Tag Archives: Insurance

Losing Your Marbles

I didn’t set out to get a Marbles Credit Card, I sort of got sold into it.

A few years back we changed around our credit cards, in particular we took the advice of the Money Saving Expert site and swapped to credit cards that provided benefits or perks. It has definitely been a good move as we get a steady although small cash back on one card, but the other, which gets us frequent flyer miles has now taken us twice to Canada and back on free miles. The only downside was that on one of the old cards in particular we had built up a pretty good credit limit. Whilst we never came anywhere near needing to use it, it was reassuring that in a crisis we knew we could use that card.

In order to keep the account ticking over, I had a monthly charge of £4.75 going through on the card every month, which with the repayments cover of 4p a month for that size of balance was a grand total of £4.79.

A couple of months ago we got a letter from the card issuer saying that they were getting out of the credit card business, and that they had sold all their accounts to another company, who were “reassuringly backed� by the Bank of Scotland – although that is perhaps somewhat less reassuring considering what a mess certain other parts of HBOS are like… Alongside this, the new owners seem to have transferred all of their customers like us onto the Marbles brand credit card that they had also brought. The transfer was all automatic, so largely I wasn’t expecting to have to make any changes.

Then yesterday the first bill arrived, for £5.54. A quick check found that I was now being charged 79p for the repayments cover about 16% of the outstanding balance rather than less than 1% – not a problem, I’d just phone up and have it taken off.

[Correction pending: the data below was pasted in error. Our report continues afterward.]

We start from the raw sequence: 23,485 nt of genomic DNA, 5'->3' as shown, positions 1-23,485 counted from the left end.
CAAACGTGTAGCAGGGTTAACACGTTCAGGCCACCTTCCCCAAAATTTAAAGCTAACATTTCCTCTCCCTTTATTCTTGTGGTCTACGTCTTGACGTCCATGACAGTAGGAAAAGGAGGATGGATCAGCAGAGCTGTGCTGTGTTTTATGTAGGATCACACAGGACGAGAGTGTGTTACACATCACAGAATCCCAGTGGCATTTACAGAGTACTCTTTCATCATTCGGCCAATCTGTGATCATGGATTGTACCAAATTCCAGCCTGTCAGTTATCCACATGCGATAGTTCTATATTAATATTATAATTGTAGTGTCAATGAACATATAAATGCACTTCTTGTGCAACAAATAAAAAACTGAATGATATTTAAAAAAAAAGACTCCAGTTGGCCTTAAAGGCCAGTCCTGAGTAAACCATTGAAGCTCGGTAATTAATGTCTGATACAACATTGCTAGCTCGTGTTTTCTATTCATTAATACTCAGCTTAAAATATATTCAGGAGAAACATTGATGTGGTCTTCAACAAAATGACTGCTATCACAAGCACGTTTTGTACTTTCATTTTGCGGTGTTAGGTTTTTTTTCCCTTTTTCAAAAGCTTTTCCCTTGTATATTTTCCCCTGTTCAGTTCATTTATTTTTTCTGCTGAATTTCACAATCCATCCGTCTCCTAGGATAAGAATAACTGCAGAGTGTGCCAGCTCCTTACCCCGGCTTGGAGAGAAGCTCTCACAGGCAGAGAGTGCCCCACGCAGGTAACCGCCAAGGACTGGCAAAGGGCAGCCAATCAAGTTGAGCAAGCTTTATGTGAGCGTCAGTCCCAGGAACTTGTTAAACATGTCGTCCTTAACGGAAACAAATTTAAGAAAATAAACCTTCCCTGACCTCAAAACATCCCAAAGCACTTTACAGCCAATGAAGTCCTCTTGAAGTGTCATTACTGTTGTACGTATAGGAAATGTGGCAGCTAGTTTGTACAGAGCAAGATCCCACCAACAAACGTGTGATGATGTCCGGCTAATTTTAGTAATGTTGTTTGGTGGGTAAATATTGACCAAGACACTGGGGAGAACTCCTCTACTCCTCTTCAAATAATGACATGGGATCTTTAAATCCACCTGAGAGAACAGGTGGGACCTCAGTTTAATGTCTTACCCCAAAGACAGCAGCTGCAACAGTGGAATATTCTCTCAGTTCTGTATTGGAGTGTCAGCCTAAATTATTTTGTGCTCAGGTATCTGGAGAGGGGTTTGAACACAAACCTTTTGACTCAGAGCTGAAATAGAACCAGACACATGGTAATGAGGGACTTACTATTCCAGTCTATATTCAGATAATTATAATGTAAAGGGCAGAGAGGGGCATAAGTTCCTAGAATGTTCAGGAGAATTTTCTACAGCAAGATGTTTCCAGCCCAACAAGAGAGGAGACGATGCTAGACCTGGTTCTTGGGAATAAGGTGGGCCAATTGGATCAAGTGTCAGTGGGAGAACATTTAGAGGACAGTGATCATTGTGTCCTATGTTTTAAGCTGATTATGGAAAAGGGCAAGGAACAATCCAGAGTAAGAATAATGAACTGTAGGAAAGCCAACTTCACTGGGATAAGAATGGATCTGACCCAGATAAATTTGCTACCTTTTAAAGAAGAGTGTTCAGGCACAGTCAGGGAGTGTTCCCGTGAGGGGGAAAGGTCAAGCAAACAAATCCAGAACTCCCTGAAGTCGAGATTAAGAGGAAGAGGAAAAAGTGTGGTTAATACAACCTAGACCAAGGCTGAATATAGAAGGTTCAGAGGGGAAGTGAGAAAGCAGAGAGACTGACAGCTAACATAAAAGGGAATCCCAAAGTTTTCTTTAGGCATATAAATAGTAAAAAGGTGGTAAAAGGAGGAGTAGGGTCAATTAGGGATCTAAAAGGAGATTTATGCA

I phoned up the call centre who said that unfortunately they couldn’t take the repayments cover off, and to have it stopped I would have to contact the insurance company that provided the product. (The joke here is that the same customer advisors at Marbles can add it onto the account themselves without a problem, they just can’t remove it.) The customer service operator then provided a phone number for me to phone. Unfortunately they were closed for staff training last night, so I had to wait until this morning. However when I phoned this morning before even answering the call there was a recorded message saying that this number could not remove insurance products and that you needed to talk to the card issuer. When I eventually spoke to a real person they said that they were quite frequently getting calls from Marbles customers who had been redirected to them by Marbles.

Phoning back the Marbles call centre, they double checked, and this was the number they were being told to give out.

At this point I was starting to get fed up, so I phoned the company that were making the monthly charge, and within about two minutes swapped it over to another source, and then went back to Marbles, and I think I ended up with a trainee.

He started off okay but once I’d prompted him over the right questions to ask, he then, with my customer record in front of him showing that I’d phoned five minutes before, proceeded to ask me whether my contact details had changed since I’d last called – probably not the best question to ask when I’d spent about twenty minutes bouncing between call centres with the problem. “Not in the last five minutes they haven’tâ€? I retorted. I then asked him again whether he could terminate the charge to which, as with all the others he said no, they couldn’t do it, so I just told him to terminate the account. There was a short pause, at which point he said “But you’ve got an outstanding balance.â€? – I told him that I wasn’t proposing not to pay that, but that the one regular charge on the card had been moved, and that since they were incapable of terminating a simple charge I was terminating instead,  at which point he agreed to close the account without any further argument – in fact it was remarkably quick to terminate the account unlike the multiple phone calls to try and terminate a simple repayments charge.